Updated: June 20, 2014 at 9:59 am
The primary ballot for Democrat and American Constitution party voters in El Paso and Teller counties have not one contested election for voters to decide.
Yet, state law requires counties to send ballots to all registered voters for those two parties.
In El Paso County that cost was $53,600 to send out 55,618 ballots to Democrats and 794 ballots to American Constitution Party voters. Teller County sent 2,571 ballots to Democrats and 53 to ACP, according to the Teller County Clerk and Recorder's Office.
"Sending out ballots to people that have nothing to vote or choose from angers people," El Paso County Clerk and Recorder Wayne Williams said. "We know because we get calls."
It puzzles Williams, too, whose name appears on the Republican ballot in an uncontested race for Secretary of State. There are, however, several contested GOP primary races on the ballot, including those for the 5th Congressional District and governor.
Williams challenged the issue in 2012 by canceling the uncontested June primary elections for Democrats and ACP voters, but was promptly sued by Secretary of State Scott Gessler and lost in a district court ruling. Williams ultimately sent out the ballots.
But even Gessler at the time said he would support a change in law that would allow counties to save money by canceling elections without contested races. Gessler is running this year in the four-way GOP primary for governor,
"When school districts have no contested races they cancel the election. When municipalities have no contested races they cancel the election," Williams said, noting that in any given year about half the cities in El Paso County will go without an election.
Rep. Carole Murray, R-Castle Rock, brought a bill in 2013 that would have allowed counties to cancel elections if there were no contested races.
House Bill 1067 died at its first hearing in a committee known as the "kill committee" for the party in power - in this case the Democrats.
Some of the six Democrats who voted against the bill pointed out that it would cause confusion for state-wide seats that cross county lines.
For example, if El Paso County had no contested Republican races and canceled the GOP primary, would Congressman Doug Lamborn's name appear on the ballots in the four other counties he represents? This year Lamborn is being challenged in the primary by Maj. Gen. Bentley Rayburn, so it wouldn't be an issue.
Some lawmakers felt that would cause a legal issue, allowing some constituents to vote while others would never receive a ballot. It's unclear whether the bill would have allowed counties to leave uncontested races off a ballot they sent out.
Williams testified in favor of the bill alongside Denver Clerk and Recorder Deborah Johnson. Someone from Gessler's office spoke in favor of the bill, too.
But despite the illogic of sending ballots to voters who have no decision to make, thousands of voters have returned ballots.
Williams said his office had received 11,686 Democrat Party ballots on Thursday and 99 from the ACP.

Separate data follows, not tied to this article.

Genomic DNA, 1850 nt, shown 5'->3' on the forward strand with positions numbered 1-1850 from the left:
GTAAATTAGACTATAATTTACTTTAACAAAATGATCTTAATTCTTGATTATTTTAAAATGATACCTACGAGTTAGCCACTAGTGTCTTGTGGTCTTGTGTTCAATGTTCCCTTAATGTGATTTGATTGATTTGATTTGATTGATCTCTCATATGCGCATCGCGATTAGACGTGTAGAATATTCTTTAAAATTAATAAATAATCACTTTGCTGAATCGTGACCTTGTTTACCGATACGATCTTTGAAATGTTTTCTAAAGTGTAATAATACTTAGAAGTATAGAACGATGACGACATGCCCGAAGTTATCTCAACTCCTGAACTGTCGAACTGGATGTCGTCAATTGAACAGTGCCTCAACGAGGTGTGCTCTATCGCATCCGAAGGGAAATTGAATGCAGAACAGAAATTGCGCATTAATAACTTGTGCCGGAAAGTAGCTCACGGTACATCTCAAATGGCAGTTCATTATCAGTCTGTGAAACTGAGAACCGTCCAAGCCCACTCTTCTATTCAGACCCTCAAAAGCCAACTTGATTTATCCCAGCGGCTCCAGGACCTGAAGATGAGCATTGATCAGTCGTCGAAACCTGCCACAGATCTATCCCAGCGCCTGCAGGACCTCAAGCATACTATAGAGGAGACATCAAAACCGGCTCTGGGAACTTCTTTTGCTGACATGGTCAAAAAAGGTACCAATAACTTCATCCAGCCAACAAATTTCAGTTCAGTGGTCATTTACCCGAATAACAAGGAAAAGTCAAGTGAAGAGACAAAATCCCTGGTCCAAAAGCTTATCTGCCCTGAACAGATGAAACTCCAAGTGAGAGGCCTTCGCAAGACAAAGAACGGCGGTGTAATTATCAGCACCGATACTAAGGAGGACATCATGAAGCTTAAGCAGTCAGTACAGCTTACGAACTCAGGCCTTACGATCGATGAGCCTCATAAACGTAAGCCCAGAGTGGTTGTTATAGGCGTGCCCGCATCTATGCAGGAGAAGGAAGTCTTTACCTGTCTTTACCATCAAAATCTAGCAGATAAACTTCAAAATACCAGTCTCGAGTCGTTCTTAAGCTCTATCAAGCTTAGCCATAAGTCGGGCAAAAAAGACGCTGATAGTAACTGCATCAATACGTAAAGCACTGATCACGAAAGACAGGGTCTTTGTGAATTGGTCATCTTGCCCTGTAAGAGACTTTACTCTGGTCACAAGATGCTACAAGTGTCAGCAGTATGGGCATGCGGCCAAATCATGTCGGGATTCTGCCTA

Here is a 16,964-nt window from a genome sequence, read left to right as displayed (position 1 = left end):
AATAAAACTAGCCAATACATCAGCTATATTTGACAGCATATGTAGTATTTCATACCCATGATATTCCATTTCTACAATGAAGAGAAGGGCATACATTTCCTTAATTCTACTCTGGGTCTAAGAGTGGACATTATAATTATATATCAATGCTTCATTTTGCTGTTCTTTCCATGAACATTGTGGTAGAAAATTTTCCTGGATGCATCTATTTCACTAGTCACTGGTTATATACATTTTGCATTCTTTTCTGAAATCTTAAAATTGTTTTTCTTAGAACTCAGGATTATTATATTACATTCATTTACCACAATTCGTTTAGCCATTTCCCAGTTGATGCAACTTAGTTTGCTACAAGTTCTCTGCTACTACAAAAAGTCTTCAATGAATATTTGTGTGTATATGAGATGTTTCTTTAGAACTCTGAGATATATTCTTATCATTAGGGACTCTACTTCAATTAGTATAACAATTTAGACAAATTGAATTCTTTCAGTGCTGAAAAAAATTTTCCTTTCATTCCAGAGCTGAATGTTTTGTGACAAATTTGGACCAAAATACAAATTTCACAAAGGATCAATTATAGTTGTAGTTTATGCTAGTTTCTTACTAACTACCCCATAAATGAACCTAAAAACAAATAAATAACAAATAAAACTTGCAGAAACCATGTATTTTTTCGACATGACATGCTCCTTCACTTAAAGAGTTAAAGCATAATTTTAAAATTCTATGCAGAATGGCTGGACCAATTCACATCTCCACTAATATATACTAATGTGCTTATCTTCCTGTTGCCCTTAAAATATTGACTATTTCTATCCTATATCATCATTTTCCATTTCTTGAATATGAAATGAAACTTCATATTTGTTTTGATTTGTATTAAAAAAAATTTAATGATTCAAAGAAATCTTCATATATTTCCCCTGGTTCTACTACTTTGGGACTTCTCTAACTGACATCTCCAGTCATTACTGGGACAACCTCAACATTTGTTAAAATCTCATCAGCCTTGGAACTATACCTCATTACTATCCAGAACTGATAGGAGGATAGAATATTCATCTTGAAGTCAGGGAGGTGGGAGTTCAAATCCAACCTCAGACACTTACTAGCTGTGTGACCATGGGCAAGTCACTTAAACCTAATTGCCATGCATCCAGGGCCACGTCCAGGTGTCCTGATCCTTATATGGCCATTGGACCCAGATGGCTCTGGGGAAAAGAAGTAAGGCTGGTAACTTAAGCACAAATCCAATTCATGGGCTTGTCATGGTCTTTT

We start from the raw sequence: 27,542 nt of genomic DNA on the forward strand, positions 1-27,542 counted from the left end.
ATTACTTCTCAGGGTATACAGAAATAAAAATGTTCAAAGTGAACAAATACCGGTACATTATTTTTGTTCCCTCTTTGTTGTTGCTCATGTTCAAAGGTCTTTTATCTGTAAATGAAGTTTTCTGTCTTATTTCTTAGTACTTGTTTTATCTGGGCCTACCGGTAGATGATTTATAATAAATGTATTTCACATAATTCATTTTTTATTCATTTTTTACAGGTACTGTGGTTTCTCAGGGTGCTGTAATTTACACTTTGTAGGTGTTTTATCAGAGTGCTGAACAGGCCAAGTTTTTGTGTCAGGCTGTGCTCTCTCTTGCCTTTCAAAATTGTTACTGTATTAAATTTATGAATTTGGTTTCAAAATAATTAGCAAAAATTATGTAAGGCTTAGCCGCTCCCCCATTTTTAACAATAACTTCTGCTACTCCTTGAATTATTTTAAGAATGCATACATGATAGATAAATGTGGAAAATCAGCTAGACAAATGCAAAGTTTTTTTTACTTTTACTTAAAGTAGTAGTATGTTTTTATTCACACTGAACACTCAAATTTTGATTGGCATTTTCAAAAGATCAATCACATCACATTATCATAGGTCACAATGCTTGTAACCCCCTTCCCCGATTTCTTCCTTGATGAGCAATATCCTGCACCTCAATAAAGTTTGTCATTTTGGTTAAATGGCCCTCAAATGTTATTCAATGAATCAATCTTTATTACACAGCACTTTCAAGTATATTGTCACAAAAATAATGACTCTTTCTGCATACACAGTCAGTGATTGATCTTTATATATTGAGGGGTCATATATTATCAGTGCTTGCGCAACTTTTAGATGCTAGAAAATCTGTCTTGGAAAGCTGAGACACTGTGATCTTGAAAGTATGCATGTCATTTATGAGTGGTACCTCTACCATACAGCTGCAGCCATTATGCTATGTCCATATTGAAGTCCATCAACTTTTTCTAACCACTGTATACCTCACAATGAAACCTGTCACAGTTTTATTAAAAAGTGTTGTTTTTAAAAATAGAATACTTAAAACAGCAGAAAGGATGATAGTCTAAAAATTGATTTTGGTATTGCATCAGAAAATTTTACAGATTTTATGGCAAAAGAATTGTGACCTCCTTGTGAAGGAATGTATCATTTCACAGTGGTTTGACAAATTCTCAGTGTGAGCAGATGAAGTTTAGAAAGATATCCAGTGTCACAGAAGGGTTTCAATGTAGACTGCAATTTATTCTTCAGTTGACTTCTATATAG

"There's a certain percent that feel obligated, a civic duty, to return their ballots," Williams said.
Plus, state records show which elections voters participate in and which they skip. Some active voters might want to avoid a blemish on the record.
Williams said it takes additional time and staff resources to process those ballots once they come into his office as well, adding to the cost.
After you've dropped your marked ballot off at an election box or forked over 70 cents in postage to get it there in the mail, each vote begins a long process of scrutiny before it's officially counted.
By Thursday the clerk's office hade received more than 45,000 ballots. Part-time staff, many of whom return election after election to help with the task, have started counting each vote.
The process begins with staffers stamping each envelope with an arrival date, then scanning a unique barcode on the outside of the envelope to pull up basic voter information.
That is where staff screens for the possibility of multiple ballots. For example if someone has been issued a corrected or replacement ballot, staff members will see that and be able to check to ensure no ballots from the same voter have already been counted.
If everything checks out, the still-sealed envelope moves on to a station where the same barcode pulls up every signature on file for a voter. Williams said if the signature doesn't match or there is no signature on the envelope, it gets pulled for further scrutiny.
So far 86 ballots have been pulled for not having signatures, he said.
Voters who turn in suspect signatures or forget to sign the envelope get sent a letter notifying them of how they can make their ballot count. Williams said they have until eight days after the election to finish the process.
Once the signature passes muster the envelopes are opened by a three-person team. The first person opens the envelope and pulls out the ballot still in the secrecy sleeve. The second person removes the ballot from the secrecy sleeve and the third person unfolds the ballot and puts it in a box to be sent to the counting room next door.
The counting room is a flurry of activity by mostly temporary staffers who take a box of ballots marked with the number of ballots in each box and run them through a scanner that counts the votes and sends them to a nearby computer.
Williams said the computer is not hooked up to the Internet, and that while the votes are officially in the system at that moment, nothing is tabulated until after 7 p.m. on election day.
Ballots are then put in boxes and stored by the clerk for a minimum of 25 months. Some boxes will be reopened and recounted both by hand and by machine in a post-election audit.
Contact Megan Schrader